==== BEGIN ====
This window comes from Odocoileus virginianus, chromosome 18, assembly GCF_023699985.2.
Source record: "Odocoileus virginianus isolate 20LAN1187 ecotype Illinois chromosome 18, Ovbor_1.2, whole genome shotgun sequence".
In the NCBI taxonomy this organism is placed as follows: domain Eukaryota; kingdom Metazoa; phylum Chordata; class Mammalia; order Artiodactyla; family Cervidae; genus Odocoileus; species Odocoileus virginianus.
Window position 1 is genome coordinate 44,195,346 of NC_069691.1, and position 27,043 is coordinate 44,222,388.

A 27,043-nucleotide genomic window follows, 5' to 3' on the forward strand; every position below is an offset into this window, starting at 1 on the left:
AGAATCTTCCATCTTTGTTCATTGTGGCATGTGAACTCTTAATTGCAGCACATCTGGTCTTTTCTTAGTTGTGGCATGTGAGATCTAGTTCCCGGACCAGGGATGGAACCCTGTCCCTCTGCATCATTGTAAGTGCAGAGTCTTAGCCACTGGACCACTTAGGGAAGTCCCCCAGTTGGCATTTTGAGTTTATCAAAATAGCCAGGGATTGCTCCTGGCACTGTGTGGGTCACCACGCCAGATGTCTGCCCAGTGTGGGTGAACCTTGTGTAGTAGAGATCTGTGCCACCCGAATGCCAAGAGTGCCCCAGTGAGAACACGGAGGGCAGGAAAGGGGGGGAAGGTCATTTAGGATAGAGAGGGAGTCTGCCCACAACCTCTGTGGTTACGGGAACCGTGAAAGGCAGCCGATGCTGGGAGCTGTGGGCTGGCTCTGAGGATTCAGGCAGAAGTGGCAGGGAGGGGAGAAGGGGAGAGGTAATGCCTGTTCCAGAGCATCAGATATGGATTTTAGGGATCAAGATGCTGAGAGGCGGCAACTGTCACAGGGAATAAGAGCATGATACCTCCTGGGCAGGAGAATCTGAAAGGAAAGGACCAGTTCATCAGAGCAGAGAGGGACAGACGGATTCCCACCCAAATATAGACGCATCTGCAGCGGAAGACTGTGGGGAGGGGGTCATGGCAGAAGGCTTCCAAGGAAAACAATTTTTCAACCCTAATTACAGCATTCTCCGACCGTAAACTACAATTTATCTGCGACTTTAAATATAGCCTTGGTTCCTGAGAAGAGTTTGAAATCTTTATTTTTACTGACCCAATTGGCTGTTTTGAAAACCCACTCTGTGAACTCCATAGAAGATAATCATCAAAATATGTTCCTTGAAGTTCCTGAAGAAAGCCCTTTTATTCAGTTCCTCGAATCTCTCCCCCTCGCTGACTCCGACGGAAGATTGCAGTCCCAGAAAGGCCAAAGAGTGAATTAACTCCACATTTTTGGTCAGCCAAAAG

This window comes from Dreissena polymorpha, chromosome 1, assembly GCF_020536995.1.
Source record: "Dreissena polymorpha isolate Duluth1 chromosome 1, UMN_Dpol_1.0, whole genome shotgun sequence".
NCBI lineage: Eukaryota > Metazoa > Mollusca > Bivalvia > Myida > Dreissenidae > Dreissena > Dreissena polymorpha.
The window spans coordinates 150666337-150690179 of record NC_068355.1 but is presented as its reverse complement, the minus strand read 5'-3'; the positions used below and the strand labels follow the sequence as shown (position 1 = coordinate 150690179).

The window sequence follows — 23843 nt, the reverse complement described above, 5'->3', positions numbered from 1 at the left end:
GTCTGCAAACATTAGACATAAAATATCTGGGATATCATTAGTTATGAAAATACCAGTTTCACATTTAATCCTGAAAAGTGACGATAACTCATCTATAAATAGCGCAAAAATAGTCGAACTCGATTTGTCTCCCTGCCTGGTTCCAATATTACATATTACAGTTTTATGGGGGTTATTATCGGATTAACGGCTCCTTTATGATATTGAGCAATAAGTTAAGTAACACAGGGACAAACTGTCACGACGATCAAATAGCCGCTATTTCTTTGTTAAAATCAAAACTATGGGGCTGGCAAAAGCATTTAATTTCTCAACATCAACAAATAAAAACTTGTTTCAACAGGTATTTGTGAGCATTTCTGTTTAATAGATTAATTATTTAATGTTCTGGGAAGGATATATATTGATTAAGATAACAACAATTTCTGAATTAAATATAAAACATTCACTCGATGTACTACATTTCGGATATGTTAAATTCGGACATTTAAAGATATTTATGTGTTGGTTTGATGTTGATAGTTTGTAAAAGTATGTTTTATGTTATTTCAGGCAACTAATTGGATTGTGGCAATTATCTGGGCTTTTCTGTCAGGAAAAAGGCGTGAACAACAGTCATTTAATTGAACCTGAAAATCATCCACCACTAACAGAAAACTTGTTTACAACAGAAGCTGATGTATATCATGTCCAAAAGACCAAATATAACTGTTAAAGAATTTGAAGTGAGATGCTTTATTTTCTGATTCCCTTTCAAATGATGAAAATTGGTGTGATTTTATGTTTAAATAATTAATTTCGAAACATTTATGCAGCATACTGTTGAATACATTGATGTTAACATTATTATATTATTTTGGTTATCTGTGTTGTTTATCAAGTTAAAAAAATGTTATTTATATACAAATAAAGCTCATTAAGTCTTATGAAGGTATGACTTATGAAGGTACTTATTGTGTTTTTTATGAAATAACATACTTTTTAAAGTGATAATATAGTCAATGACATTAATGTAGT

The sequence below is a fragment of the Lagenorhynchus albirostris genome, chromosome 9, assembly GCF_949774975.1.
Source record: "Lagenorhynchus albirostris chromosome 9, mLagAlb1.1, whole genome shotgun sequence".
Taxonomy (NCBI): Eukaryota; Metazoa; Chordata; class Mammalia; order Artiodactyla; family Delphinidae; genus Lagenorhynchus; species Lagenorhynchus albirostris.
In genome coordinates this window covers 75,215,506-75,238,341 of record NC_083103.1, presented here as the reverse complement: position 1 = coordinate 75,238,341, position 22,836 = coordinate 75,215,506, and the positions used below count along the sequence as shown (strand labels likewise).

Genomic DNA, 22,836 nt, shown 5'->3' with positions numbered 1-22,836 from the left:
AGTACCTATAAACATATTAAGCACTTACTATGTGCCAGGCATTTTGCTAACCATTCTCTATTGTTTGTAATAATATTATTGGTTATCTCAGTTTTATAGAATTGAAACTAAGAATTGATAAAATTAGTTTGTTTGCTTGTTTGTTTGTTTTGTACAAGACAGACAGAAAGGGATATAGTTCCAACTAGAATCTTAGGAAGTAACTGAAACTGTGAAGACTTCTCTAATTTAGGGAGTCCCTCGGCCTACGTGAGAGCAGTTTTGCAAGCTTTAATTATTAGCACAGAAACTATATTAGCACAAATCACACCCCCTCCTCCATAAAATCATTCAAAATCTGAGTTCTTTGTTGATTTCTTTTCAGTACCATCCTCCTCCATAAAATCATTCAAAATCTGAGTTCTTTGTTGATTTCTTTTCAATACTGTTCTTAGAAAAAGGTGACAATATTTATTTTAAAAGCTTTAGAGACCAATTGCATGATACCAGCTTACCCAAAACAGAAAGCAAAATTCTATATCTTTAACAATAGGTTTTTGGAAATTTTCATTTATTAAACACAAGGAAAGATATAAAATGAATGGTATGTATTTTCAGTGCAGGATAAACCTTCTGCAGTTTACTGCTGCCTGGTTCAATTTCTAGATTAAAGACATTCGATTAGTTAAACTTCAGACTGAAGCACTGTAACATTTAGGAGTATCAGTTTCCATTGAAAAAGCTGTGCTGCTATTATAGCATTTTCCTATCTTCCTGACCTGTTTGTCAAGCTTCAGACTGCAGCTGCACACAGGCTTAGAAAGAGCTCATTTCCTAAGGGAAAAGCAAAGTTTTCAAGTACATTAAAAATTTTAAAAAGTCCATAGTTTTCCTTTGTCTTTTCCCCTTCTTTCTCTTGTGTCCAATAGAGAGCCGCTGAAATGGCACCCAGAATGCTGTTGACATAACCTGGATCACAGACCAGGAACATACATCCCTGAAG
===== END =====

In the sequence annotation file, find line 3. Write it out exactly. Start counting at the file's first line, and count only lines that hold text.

In the NCBI taxonomy this organism is placed as follows: domain Eukaryota; kingdom Metazoa; phylum Chordata; class Mammalia; order Artiodactyla; family Cervidae; genus Odocoileus; species Odocoileus virginianus.